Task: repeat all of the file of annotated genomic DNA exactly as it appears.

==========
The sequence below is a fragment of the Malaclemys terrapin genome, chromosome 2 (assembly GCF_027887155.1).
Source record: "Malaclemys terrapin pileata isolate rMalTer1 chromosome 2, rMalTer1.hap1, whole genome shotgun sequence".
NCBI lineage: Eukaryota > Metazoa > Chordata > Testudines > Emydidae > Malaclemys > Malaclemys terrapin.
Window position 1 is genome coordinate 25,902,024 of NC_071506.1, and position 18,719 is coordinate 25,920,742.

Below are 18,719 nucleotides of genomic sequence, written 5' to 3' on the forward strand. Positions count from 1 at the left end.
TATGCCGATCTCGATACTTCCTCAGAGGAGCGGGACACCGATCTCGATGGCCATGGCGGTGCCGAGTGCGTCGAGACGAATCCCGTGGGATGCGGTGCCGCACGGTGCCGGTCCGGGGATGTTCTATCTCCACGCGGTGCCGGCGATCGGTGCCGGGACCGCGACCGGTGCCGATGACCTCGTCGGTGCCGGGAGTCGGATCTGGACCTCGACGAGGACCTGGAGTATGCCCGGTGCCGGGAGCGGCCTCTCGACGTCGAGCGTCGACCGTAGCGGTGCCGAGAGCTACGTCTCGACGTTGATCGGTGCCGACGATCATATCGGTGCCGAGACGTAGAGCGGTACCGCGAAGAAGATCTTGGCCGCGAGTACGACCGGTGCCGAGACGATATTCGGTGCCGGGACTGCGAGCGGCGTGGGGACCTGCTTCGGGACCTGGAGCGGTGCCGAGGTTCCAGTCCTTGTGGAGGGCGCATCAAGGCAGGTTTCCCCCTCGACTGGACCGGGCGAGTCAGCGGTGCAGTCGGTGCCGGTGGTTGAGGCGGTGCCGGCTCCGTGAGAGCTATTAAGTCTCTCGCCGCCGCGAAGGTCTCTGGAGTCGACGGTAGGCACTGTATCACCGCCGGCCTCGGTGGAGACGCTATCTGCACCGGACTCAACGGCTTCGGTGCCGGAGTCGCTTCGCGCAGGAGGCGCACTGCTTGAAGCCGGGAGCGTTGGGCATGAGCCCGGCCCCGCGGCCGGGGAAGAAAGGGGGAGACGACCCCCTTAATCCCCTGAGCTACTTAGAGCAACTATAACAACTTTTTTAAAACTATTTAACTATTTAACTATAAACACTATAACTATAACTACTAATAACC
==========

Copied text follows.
The sequence below is a fragment of the Malaclemys terrapin genome, chromosome 2 (assembly GCF_027887155.1).
Source record: "Malaclemys terrapin pileata isolate rMalTer1 chromosome 2, rMalTer1.hap1, whole genome shotgun sequence".
NCBI lineage: Eukaryota > Metazoa > Chordata > Testudines > Emydidae > Malaclemys > Malaclemys terrapin.
Window position 1 is genome coordinate 25,902,024 of NC_071506.1, and position 18,719 is coordinate 25,920,742.

Below are 18,719 nucleotides of genomic sequence, written 5' to 3' on the forward strand. Positions count from 1 at the left end.
TATGCCGATCTCGATACTTCCTCAGAGGAGCGGGACACCGATCTCGATGGCCATGGCGGTGCCGAGTGCGTCGAGACGAATCCCGTGGGATGCGGTGCCGCACGGTGCCGGTCCGGGGATGTTCTATCTCCACGCGGTGCCGGCGATCGGTGCCGGGACCGCGACCGGTGCCGATGACCTCGTCGGTGCCGGGAGTCGGATCTGGACCTCGACGAGGACCTGGAGTATGCCCGGTGCCGGGAGCGGCCTCTCGACGTCGAGCGTCGACCGTAGCGGTGCCGAGAGCTACGTCTCGACGTTGATCGGTGCCGACGATCATATCGGTGCCGAGACGTAGAGCGGTACCGCGAAGAAGATCTTGGCCGCGAGTACGACCGGTGCCGAGACGATATTCGGTGCCGGGACTGCGAGCGGCGTGGGGACCTGCTTCGGGACCTGGAGCGGTGCCGAGGTTCCAGTCCTTGTGGAGGGCGCATCAAGGCAGGTTTCCCCCTCGACTGGACCGGGCGAGTCAGCGGTGCAGTCGGTGCCGGTGGTTGAGGCGGTGCCGGCTCCGTGAGAGCTATTAAGTCTCTCGCCGCCGCGAAGGTCTCTGGAGTCGACGGTAGGCACTGTATCACCGCCGGCCTCGGTGGAGACGCTATCTGCACCGGACTCAACGGCTTCGGTGCCGGAGTCGCTTCGCGCAGGAGGCGCACTGCTTGAAGCCGGGAGCGTTGGGCATGAGCCCGGCCCCGCGGCCGGGGAAGAAAGGGGGAGACGACCCCCTTAATCCCCTGAGCTACTTAGAGCAACTATAACAACTTTTTTAAAACTATTTAACTATTTAACTATAAACACTATAACTATAACTACTAATAACC